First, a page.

# Exercise sheet

## Contents

# 7. Exercise sheet#

Some general remarks about the exercises:

For your convenience functions from the lecture are included below. Feel free to reuse them without copying to the exercise solution box.

For each part of the exercise a solution box has been added, but you may insert additional boxes. Do not hesitate to add Markdown boxes for textual or LaTeX answers (via

`Cell > Cell Type > Markdown`

). But make sure to replace any part that says`YOUR CODE HERE`

or`YOUR ANSWER HERE`

and remove the`raise NotImplementedError()`

.Please make your code readable by humans (and not just by the Python interpreter): choose informative function and variable names and use consistent formatting. Feel free to check the PEP 8 Style Guide for Python for the widely adopted coding conventions or this guide for explanation.

Make sure that the full notebook runs without errors before submitting your work. This you can do by selecting

`Kernel > Restart & Run All`

in the jupyter menu.For some exercises test cases have been provided in a separate cell in the form of

`assert`

statements. When run, a successful test will give no output, whereas a failed test will display an error message.Each sheet has 100 points worth of exercises. Note that only the grades of sheets number 2, 4, 6, 8 count towards the course examination. Submitting sheets 1, 3, 5, 7 & 9 is voluntary and their grades are just for feedback.

Please fill in your name here:

```
NAME = ""
NAMES_OF_COLLABORATORS = ""
```

**Exercise sheet 7**

Code from the lectures:

```
import numpy as np
rng = np.random.default_rng()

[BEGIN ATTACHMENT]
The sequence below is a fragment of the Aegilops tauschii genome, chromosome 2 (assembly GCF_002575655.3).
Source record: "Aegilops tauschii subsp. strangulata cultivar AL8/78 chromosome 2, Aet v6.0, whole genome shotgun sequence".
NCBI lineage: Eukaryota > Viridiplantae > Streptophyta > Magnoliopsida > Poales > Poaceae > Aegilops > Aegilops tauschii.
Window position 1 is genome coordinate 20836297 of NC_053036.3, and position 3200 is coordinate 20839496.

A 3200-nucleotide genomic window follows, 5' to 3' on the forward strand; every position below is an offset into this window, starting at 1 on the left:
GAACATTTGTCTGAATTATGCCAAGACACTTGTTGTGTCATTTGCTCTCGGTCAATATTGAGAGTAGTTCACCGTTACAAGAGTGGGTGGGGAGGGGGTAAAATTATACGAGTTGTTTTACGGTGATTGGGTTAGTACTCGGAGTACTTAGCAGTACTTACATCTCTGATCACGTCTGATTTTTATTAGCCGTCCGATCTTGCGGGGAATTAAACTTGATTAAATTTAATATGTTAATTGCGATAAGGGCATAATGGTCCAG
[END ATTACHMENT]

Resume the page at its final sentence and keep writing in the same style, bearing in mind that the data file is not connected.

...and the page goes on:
import matplotlib.pylab as plt
%matplotlib inline
def potential_v(x,lamb):
'''Compute the potential function V(x).'''
return lamb*(x*x-1)*(x*x-1)+x*x
def neighbor_sum(phi,s):
'''Compute the sum of the state phi on all 8 neighbors of the site s.'''
w = len(phi)
return (phi[(s[0]+1)%w,s[1],s[2],s[3]] + phi[(s[0]-1)%w,s[1],s[2],s[3]] +
phi[s[0],(s[1]+1)%w,s[2],s[3]] + phi[s[0],(s[1]-1)%w,s[2],s[3]] +
phi[s[0],s[1],(s[2]+1)%w,s[3]] + phi[s[0],s[1],(s[2]-1)%w,s[3]] +
phi[s[0],s[1],s[2],(s[3]+1)%w] + phi[s[0],s[1],s[2],(s[3]-1)%w] )
def scalar_action_diff(phi,site,newphi,lamb,kappa):
'''Compute the change in the action when phi[site] is changed to newphi.'''
return (2 * kappa * neighbor_sum(phi,site) * (phi[site] - newphi) +
potential_v(newphi,lamb) - potential_v(phi[site],lamb) )
def scalar_MH_step(phi,lamb,kappa,delta):
'''Perform Metropolis-Hastings update on state phi with range delta.'''
site = tuple(rng.integers(0,len(phi),4))
newphi = phi[site] + rng.uniform(-delta,delta)
deltaS = scalar_action_diff(phi,site,newphi,lamb,kappa)
if deltaS < 0 or rng.uniform() < np.exp(-deltaS):
phi[site] = newphi
return True
return False
def run_scalar_MH(phi,lamb,kappa,delta,n):
'''Perform n Metropolis-Hastings updates on state phi and return number of accepted transtions.'''
total_accept = 0
for _ in range(n):
total_accept += scalar_MH_step(phi,lamb,kappa,delta)
return total_accept
def batch_estimate(data,observable,k):
'''Devide data into k batches and apply the function observable to each.
Returns the mean and standard error.'''
batches = np.reshape(data,(k,-1))
values = np.apply_along_axis(observable, 1, batches)
return np.mean(values), np.std(values)/np.sqrt(k-1)
```

## 7.1. Lattice scalar field & heatbath algorithm#

**(100 points)**

**Goal**: Implement and test the heatbath algorithm for the lattice scalar field simulation.

As in the lecture we consider the scalar field \(\varphi : \mathbb{Z}_w^4 \to \mathbb{R}\) on the \(w^4\) lattice with periodic boundary conditions (here we use the notation \(\mathbb{Z}_w = \{0,1,\ldots,w-1\}\) for the integers modulo \(w\)) and lattice action

where the second sum is over the 4 unit vectors \(\hat{\mu} = (1,0,0,0), (0,1,0,0), (0,0,1,0), (0,0,0,1)\).

In the lecture notes the Metropolis-Hastings algorithm for local updates to \(\phi\) has been implemented to sample from the desired distribution \(\pi(\varphi) = \frac{1}{Z} e^{-S_L[\varphi]}\). As in the case of the Ising model this local updating suffers from **critical slowing down** when close to the symmetry-breaking transition. So one should always investigate alternative Monte Carlo updates. One of these is the **heatbath algorithm** that we have already discussed in the setting of the harmonic oscillator. It entails selecting a uniform site \(x_0\in \mathbb{Z}_w^4\) and sampling a new random value \(Y\) for \(\varphi(x_0)\) with density proportional